Networking

Unix and Linux network configuration. Multiple network interfaces. Bridged NICs. High-availability network configurations.

Applications

Reviews of latest Unix and Linux software. Helpful tips for application support admins. Automating application support.

Data

Disk partitioning, filesystems, directories, and files. Volume management, logical volumes, HA filesystems. Backups and disaster recovery.

Monitoring

Distributed server monitoring. Server performance and capacity planning. Monitoring applications, network status and user activity.

Commands & Shells

Cool Unix shell commands and options. Command-line tools and application. Things every Unix sysadmin needs to know.

Home » Commands & Shells, Featured

Multithreaded Encryption and Compression

Submitted by on November 24, 2014 – 9:13 am 5 Comments

One problem with encryption is it’s a slow and resource-intensive process. While most encryption software lacks multithreading support, it is possible to use the GNU Parallel to take full advantage of modern multi-core CPUs to greatly speedup encryption and decryption. Below are a few examples showing how to use parallel with gpg. I also included some examples of using tar and pigz (multithreaded gzip).

I suggest you create a directory with a bunch of small files and use it as your sandbox to test encryption/decryption before you move on to the real data. Here is a script that will generate a dummy folder structure with  a few thousand small, randomly-generate files. You can read more about this script here.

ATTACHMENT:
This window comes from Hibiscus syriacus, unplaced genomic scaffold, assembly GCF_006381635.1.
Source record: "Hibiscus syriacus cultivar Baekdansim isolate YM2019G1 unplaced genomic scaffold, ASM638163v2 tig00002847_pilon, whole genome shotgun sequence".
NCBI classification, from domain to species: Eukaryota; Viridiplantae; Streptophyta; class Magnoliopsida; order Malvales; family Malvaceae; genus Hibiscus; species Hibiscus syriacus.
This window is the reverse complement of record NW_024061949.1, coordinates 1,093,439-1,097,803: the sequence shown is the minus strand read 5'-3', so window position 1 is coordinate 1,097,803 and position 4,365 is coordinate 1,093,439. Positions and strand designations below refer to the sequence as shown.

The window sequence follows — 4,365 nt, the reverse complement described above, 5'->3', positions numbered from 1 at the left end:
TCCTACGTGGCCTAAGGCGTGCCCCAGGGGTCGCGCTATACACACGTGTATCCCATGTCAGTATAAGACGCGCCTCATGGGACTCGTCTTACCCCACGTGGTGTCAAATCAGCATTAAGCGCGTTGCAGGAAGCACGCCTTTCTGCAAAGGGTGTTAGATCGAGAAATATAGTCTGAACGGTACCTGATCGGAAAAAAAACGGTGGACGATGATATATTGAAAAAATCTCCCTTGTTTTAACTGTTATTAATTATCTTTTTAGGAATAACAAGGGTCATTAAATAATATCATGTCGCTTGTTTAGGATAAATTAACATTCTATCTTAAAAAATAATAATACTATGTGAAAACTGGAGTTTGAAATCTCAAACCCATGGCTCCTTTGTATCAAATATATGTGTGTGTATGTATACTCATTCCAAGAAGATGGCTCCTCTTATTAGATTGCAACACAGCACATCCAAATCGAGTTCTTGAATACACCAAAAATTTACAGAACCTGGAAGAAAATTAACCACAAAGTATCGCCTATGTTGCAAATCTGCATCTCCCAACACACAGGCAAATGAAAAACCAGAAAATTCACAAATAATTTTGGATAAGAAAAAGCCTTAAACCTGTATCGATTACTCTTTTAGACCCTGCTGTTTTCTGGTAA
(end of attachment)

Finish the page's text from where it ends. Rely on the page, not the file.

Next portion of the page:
Note:  for the sake of simplicity I am using gpg password encryption. For better security, in real life you should be using gpg with encryption key.

Install tools:

To install parallel from source:

On Solaris 10/11:

Set dir and number of cores:

On Solaris 10/11:

Encrypt all files in a directory:

Delete original non-encrypted files:

Decrypt all encrypted files in a directory:

Delete original encrypted file:

Create compressed tarball with pigz:

Create compressed encrypted tarball with pigs and gpg:

Decrypt compressed tarball:

 

Print Friendly, PDF & Email

5 Comments »

  • Avatar OleTange says:

    GNU Parallel defaults to -j number_of_cores, so you do no need that. Also you do not need ” around {}.

    • Avatar igor444 says:

      GNU parallel defaults to 9 threads if -j is not specified. See here: http://www.admin-magazine.com/HPC/Articles/GNU-Parallel-Multicore-at-the-Command-Line-with-GNU-Parallel

      An alternative is to specify “-j +0”, allowing parallel to automatically determine the number of core. However, this doesn’t always work on Linux and never works on SPARC Solaris.

      It is a good practice to enclose variables in double quotes, thus saving yourself a lot of trouble when the variable’s value happens to contain a space or a special character.

      • Avatar OleTange says:

        Being the author of GNU Parallel I see myself as a more authoritative source than admin-magazine. GNU Parallel _used_ to default to 9 processes. It was changed in 20110122 after a user vote.

        While it is good practice to enclose VARIABLES in double quotes, that is not the case with {} (which is not a variable but a replacement string).

        GNU Parallel deals with the spacing, so putting ” around is always unneeded and can cause harm in some situations. Here for example: parallel echo ‘a “{}”‘ ::: ‘a b’

        • Avatar igor444 says:

          Point taken on the double-quotes. Thanks.

          I noticed on SPARC T4-2 parallel launches 16 threads with or without the –use-cpus-instead-of-cores. I would have expected 128 – the number of vcores.

          • Avatar OleTange says:

            Core detection is not tested very well on SPARC: I do not have access to a T4-2, so I rely on users to provide improvements. Feel free to do so.

4 Pingbacks »

Leave a Reply

%d bloggers like this: